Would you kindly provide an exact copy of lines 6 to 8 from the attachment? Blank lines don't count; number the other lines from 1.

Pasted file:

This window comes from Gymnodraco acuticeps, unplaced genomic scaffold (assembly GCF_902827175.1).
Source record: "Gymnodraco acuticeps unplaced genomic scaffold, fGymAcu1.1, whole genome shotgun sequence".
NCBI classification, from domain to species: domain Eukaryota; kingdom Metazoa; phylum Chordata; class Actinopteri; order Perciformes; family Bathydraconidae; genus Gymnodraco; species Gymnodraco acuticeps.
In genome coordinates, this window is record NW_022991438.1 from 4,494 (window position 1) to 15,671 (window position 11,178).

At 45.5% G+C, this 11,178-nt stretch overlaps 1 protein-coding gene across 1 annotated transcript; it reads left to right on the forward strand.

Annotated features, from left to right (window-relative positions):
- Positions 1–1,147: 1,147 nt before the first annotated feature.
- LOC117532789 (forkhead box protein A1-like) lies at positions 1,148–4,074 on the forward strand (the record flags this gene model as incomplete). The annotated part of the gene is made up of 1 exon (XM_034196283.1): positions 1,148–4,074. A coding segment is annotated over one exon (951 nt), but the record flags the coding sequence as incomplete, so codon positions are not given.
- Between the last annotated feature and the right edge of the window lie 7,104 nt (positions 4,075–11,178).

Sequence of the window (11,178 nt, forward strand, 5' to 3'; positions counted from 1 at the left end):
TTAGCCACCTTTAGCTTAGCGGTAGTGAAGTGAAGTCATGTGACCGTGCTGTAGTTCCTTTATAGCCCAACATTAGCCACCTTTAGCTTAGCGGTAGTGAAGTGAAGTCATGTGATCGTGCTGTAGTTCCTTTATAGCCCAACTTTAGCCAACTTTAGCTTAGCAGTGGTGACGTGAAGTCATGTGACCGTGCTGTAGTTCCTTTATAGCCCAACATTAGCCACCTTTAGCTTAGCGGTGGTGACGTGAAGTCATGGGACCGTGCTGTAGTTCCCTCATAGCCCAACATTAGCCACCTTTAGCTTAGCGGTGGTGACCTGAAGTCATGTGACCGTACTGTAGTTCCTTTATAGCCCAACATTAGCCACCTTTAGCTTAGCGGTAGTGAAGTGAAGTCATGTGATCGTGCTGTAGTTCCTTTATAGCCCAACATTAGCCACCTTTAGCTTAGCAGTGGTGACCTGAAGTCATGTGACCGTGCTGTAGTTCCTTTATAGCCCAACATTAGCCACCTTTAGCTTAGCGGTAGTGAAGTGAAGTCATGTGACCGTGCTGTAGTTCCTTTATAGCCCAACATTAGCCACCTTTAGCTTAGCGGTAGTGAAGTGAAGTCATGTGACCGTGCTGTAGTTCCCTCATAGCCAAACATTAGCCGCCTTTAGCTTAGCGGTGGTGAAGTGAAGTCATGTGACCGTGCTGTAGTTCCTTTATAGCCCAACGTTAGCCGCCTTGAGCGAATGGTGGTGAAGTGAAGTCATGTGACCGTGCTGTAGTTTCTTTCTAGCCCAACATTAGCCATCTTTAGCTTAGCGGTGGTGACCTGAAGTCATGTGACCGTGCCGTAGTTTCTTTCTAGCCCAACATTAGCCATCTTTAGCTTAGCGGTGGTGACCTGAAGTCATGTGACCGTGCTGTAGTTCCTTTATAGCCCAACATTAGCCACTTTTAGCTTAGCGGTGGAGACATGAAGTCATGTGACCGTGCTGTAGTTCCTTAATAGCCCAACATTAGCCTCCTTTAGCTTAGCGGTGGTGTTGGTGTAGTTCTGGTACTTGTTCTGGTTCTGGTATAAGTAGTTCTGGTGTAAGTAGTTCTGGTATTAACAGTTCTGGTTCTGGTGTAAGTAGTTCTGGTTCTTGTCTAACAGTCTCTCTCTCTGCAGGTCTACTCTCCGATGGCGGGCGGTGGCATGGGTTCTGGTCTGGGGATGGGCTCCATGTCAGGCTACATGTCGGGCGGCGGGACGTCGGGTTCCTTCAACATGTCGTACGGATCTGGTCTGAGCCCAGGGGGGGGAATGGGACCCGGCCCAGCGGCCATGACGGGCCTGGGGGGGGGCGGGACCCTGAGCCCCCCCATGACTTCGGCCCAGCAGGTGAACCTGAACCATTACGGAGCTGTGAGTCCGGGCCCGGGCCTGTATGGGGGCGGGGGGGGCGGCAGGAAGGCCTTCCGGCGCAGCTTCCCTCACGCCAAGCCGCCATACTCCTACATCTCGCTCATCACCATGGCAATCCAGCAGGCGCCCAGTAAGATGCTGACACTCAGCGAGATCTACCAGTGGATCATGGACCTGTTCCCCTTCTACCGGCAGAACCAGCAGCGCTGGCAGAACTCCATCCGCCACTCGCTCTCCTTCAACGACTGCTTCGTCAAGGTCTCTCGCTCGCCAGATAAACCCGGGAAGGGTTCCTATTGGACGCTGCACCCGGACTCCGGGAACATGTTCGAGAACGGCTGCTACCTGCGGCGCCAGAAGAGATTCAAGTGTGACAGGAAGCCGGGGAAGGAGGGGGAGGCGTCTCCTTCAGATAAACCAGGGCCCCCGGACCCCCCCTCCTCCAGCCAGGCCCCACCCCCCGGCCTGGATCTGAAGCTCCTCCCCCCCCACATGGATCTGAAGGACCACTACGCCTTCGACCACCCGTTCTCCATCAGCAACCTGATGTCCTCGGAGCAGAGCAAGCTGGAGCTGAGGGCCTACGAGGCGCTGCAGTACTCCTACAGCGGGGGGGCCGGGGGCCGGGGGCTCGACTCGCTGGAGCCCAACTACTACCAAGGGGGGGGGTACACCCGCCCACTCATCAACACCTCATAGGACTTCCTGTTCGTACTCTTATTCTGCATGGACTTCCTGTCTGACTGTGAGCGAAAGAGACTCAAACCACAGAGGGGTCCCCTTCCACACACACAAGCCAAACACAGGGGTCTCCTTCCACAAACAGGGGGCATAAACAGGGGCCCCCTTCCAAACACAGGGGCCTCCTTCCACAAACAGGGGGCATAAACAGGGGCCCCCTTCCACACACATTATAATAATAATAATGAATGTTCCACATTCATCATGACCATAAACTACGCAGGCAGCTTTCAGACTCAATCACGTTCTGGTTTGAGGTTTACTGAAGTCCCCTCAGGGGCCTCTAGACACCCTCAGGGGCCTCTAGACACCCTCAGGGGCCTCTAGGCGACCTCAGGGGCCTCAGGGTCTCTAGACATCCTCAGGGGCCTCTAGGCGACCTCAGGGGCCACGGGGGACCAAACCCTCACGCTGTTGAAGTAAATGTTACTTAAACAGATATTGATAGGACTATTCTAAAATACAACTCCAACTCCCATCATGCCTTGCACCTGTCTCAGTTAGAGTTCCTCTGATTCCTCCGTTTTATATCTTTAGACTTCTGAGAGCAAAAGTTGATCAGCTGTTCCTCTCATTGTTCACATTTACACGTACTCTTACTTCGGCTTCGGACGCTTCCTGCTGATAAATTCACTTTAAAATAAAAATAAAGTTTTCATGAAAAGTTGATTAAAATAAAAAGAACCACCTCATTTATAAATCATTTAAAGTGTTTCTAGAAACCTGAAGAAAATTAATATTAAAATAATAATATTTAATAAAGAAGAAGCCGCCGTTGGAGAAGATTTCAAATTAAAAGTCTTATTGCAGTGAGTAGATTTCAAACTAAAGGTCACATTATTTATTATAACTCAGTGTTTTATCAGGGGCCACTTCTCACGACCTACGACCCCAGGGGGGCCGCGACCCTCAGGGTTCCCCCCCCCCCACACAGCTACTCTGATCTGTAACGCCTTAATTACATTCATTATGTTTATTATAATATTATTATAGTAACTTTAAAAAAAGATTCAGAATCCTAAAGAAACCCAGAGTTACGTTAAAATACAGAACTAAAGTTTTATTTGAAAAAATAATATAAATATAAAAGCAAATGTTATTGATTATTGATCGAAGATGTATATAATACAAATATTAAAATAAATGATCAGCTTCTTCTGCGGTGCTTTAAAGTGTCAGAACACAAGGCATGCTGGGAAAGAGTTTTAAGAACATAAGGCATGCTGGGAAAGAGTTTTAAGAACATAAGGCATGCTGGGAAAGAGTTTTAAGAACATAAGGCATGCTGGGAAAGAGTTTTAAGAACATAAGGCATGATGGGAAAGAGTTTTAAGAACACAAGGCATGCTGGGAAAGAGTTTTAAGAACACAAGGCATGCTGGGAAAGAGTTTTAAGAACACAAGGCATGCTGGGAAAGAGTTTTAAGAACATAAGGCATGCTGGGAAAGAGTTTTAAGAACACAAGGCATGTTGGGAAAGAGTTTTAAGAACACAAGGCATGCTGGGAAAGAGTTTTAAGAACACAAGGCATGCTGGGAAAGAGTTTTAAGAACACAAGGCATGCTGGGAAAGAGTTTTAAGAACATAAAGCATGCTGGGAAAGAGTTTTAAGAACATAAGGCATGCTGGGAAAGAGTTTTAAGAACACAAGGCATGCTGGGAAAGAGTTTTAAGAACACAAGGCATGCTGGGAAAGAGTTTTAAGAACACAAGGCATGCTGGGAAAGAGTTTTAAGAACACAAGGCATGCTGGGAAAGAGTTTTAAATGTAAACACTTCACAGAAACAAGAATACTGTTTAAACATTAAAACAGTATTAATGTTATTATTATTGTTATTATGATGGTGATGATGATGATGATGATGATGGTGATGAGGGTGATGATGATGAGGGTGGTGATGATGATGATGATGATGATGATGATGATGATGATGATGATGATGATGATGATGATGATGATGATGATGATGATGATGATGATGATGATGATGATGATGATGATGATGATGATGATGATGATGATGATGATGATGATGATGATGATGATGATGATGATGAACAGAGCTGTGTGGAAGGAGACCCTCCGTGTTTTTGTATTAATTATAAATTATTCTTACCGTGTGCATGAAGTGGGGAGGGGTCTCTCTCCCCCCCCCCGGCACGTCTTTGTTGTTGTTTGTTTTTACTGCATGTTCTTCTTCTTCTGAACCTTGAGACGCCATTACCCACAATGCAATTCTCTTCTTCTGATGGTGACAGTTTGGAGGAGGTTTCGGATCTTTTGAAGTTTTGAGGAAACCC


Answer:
Annotated features, from left to right (window-relative positions):
- Positions 1–1,147: 1,147 nt before the first annotated feature.
- LOC117532789 (forkhead box protein A1-like) lies at positions 1,148–4,074 on the forward strand (the record flags this gene model as incomplete). The annotated part of the gene is made up of 1 exon (XM_034196283.1): positions 1,148–4,074. A coding segment is annotated over one exon (951 nt), but the record flags the coding sequence as incomplete, so codon positions are not given.